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How Can I Sell My House and Not Be Homeless?

In Buyers, Homeowners, Real Estate Advice, Sellersby Doug Phelps

This post is part of a series called “Tough Questions: Real Answers,” where I will be answering your burning questions about buying or a selling a home in Colorado, or real estate in general. To submit your question, email me at dougmovesyou@gmail.com

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One of the biggest concerns I hear from people considering selling their home is the fear that they won’t be able find a new place to live before closing. This is a certainly an understandable worry. Nobody wants to be homeless and you can only crash in your sister’s spare bedroom for so long. Plus, there is the added expense of putting your belongings in storage.

Lucky for you, there is a provision that can be added to your contract that will allow you to “rent back” your home from your buyer. Learn all the details about the rent-back agreement below.

 

What is a rent-back agreement?

This is properly called a Post-Closing Occupancy Agreement (PCOA). Basically, the PCOA allows you, the seller, to “rent-back” the home after closing for extra time to find your next home. You’ll basically become the new buyer’s temporary tenants. Your rent-back agreement is in writing and legally binding.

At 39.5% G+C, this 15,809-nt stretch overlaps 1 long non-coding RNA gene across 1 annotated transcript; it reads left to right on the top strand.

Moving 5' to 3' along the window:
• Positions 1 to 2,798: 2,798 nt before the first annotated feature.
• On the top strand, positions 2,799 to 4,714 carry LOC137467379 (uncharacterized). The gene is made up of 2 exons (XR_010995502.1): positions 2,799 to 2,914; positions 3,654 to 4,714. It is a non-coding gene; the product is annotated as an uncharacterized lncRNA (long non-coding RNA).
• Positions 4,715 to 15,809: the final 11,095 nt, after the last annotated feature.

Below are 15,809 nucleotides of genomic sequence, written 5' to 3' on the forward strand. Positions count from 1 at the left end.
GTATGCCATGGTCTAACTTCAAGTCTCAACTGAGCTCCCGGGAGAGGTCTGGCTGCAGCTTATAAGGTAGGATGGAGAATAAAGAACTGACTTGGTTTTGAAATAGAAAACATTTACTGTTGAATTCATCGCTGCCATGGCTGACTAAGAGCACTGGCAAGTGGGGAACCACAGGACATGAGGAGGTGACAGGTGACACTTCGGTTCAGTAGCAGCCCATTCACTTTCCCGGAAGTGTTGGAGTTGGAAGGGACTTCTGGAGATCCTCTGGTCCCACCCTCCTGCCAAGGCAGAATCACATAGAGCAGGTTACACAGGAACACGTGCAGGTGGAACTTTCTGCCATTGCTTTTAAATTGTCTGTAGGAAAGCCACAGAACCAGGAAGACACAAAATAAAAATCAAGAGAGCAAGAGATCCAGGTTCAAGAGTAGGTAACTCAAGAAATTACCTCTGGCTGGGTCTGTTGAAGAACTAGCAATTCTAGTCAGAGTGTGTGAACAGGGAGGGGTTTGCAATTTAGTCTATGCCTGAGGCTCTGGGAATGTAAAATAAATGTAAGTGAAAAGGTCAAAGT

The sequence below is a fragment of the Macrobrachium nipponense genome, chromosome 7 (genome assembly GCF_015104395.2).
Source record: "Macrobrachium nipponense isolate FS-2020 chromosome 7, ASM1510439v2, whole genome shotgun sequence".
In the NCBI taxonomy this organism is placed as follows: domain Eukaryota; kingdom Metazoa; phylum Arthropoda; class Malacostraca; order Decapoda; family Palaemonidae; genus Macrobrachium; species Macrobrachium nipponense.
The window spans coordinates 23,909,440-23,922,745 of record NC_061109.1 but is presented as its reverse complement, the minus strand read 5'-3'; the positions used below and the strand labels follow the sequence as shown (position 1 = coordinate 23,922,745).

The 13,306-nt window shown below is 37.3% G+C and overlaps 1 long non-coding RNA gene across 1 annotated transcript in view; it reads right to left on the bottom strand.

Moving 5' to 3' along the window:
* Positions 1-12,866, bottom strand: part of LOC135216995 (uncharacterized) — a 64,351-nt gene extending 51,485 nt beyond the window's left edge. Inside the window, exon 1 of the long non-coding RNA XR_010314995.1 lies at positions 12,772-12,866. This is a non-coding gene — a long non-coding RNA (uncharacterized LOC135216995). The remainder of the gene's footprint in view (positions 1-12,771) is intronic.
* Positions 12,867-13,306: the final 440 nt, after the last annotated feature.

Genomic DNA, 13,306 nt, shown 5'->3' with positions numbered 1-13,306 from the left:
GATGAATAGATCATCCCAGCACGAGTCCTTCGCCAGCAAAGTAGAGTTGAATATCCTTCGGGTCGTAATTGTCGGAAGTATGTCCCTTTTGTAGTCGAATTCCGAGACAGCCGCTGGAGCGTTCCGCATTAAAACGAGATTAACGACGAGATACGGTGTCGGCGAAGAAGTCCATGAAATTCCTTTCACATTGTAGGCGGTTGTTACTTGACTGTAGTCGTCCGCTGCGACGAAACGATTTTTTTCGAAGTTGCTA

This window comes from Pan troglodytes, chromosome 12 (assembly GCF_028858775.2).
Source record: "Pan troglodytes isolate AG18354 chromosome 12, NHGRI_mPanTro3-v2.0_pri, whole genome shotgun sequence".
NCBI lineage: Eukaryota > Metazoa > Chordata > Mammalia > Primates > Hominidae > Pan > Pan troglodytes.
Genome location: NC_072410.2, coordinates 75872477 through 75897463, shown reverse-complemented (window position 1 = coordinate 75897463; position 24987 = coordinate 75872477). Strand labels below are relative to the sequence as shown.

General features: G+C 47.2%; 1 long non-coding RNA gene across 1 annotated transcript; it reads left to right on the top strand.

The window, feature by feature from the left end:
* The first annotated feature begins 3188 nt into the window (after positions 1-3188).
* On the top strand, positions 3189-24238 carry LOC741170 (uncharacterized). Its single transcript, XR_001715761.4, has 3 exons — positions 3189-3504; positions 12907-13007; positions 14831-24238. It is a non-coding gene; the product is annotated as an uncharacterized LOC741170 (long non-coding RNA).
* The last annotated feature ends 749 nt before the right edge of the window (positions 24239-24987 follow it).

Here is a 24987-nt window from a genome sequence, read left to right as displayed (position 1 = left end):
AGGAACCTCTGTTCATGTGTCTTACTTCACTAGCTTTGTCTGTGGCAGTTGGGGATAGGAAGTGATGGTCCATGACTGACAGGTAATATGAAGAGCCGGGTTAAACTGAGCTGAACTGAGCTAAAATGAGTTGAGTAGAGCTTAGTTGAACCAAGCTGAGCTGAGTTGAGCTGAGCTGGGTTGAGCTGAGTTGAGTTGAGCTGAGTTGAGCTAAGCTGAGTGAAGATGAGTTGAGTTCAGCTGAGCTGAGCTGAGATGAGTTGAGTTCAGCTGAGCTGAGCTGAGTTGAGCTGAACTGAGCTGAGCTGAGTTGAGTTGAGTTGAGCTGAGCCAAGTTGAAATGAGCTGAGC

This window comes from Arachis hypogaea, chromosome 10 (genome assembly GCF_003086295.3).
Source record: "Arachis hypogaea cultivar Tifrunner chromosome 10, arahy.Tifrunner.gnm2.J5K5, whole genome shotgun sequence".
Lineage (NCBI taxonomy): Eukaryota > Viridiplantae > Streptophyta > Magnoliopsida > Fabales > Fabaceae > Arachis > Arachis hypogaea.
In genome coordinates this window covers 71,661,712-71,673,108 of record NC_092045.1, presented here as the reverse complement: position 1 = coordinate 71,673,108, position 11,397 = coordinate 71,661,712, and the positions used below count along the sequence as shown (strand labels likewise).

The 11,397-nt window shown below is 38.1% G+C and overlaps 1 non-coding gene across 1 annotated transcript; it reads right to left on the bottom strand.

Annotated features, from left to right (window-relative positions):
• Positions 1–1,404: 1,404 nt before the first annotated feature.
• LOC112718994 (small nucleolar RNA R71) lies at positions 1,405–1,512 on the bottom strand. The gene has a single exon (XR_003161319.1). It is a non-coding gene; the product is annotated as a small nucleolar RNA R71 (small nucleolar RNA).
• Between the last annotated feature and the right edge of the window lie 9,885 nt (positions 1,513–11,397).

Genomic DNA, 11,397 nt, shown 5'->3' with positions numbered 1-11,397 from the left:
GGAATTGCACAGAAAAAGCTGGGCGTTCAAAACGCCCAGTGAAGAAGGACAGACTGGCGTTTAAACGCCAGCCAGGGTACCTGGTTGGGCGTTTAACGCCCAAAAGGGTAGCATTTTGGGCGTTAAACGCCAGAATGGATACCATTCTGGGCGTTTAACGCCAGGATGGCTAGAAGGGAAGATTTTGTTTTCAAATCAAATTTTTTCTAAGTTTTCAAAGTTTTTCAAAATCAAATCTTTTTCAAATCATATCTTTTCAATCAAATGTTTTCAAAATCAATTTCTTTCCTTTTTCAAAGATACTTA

The two main points that will need to be agreed upon in the rent-back agreement is how long the seller will stay in the home and how much the buyer will charge in rent. The buyer may also choose to charge a refundable deposit to protect themselves against any damage.

At closing, the buyer will officially take possession and pay any upfront costs. The seller will pay any security deposits or upfront rent and remain in the house as a temporary tenant.

 

What to consider in your rent-back agreement

If you are considering a rent-back agreement as a provision of selling your home, there are a couple of things to think about. First, most rent-back agreements don’t extend past 30-60 days. This means that while you may have bought yourself a little extra time to find your new home, you still need to hustle.

It’s also important to realize that after closing, your house is no longer yours, whether you’re staying there or not. You’ll have to be respectful of the space just like you would any other rental property or risk losing a security deposit.

What if I’m the buyer?

As the buyer, there are benefits for you in offering a rent-back agreement as well. In the Denver metro area’s competitive housing market, an offer with added flexibility on move-out dates just might give your offer an added edge. Plus, the rent that a seller would pay could help you to recover some of your closing costs.

Just keep in mind that now that you officially own the house, you’re also responsible for any repairs and upkeep. So, if that water heater goes out after closing, you’ll be responsible for replacing it, whether you’ve moved in yet or not.

And, of course, there’s always the rare possibility that the sellers won’t move out on time. This doesn’t typically happen, but it is something to keep in the back of your mind. In this instance, you’d have to go through the eviction process like any other landlord.